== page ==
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Ashe, Sinead; Srinivas, Raghavendra
Assessing the Empirical Performance of the DSGE models in the lead up to the Crisis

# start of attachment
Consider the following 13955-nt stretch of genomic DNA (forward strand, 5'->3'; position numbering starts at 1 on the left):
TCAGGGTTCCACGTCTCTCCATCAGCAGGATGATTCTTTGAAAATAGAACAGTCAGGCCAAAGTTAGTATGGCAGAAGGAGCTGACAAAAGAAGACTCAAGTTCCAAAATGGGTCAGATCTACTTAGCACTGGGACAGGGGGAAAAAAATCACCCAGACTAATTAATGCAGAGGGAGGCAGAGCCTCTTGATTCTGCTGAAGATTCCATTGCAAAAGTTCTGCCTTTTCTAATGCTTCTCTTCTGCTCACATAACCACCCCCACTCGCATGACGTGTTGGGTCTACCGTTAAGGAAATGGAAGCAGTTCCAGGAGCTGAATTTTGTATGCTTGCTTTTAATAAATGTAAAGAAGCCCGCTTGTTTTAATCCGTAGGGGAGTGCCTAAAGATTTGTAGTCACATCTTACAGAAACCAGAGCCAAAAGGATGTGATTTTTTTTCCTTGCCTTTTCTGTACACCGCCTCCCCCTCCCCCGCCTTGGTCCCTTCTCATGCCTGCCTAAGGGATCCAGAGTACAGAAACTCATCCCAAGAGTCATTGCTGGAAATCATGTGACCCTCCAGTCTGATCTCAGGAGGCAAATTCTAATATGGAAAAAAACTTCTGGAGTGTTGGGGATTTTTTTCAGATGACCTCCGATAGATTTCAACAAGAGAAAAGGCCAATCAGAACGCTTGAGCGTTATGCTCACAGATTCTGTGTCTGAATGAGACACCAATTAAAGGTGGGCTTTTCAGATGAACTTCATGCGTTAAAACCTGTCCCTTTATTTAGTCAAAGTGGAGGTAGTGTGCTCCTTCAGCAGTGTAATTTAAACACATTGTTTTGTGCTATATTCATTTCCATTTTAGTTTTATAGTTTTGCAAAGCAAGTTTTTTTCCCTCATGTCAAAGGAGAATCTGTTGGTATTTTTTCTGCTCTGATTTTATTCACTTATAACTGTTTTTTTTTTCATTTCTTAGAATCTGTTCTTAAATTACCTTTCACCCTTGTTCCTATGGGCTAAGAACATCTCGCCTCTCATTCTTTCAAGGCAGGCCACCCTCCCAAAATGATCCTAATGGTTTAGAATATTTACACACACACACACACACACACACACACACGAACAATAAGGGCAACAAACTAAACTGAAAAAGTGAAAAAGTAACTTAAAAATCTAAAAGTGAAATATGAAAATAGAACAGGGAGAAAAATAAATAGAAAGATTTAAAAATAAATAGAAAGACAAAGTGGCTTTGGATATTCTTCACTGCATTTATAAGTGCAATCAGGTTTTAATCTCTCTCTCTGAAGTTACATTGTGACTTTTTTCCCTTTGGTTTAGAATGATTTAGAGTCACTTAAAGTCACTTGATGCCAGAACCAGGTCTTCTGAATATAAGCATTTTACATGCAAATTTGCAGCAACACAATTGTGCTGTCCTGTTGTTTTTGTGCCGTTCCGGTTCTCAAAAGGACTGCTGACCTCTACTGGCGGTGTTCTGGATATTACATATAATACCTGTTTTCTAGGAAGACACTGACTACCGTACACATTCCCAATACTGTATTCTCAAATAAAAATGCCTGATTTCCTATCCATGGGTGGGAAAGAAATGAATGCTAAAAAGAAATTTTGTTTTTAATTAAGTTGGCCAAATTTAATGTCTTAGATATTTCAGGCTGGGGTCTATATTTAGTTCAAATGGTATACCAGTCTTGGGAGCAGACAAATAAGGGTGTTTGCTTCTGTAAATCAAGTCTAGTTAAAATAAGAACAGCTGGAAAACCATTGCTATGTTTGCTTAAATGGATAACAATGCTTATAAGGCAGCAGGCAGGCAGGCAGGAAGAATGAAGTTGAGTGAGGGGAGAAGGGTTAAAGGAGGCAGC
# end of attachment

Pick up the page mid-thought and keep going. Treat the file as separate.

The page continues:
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   The global financial crisis has sparked renewed debate over the state of macroeconomic modeling, particularly in the lead up to the 2008/2009 Great Recession. The standard workhorse of macroeconomic modeling, the Dynamic Stochastic General Equilibrium (DSGE) model, has been subject to intensive scrutiny. Over the past decade, there has been significant increase in the use of DSGE models by central banks for policy analysis, forecasting and prescriptions. The majority of central banks from developed countries have established DSGE models, including the Federal Reserve Bank, the European Central Bank, the IMF and the Bank of England. Given their prevalence among central banks coupled with their use by policy makers for analysis and forecasting, the objective of this research paper is to assess the behavior and forecasts made by these DSGE models in the run up to a financial crisis. A DSGE model is estimated for the United States for the pre-crisis period Q1.1947 to Q4.2007. An empirical verification of the data is undertaken, whereby forecasts made by the DSGE models are compared with the observed post-crisis data. We find that the DSGE model does a poor job of forecasting the Great Recession, and gives no indication that a downturn is imminent in the economy. Within the current paradigm, there is no role for financial frictions. As such, we suggest that the building blocks of DSGE models are too simplistic to effectively model key dynamics within the economy. We use the role of debt accumulation by US households as a means of illustrating this.
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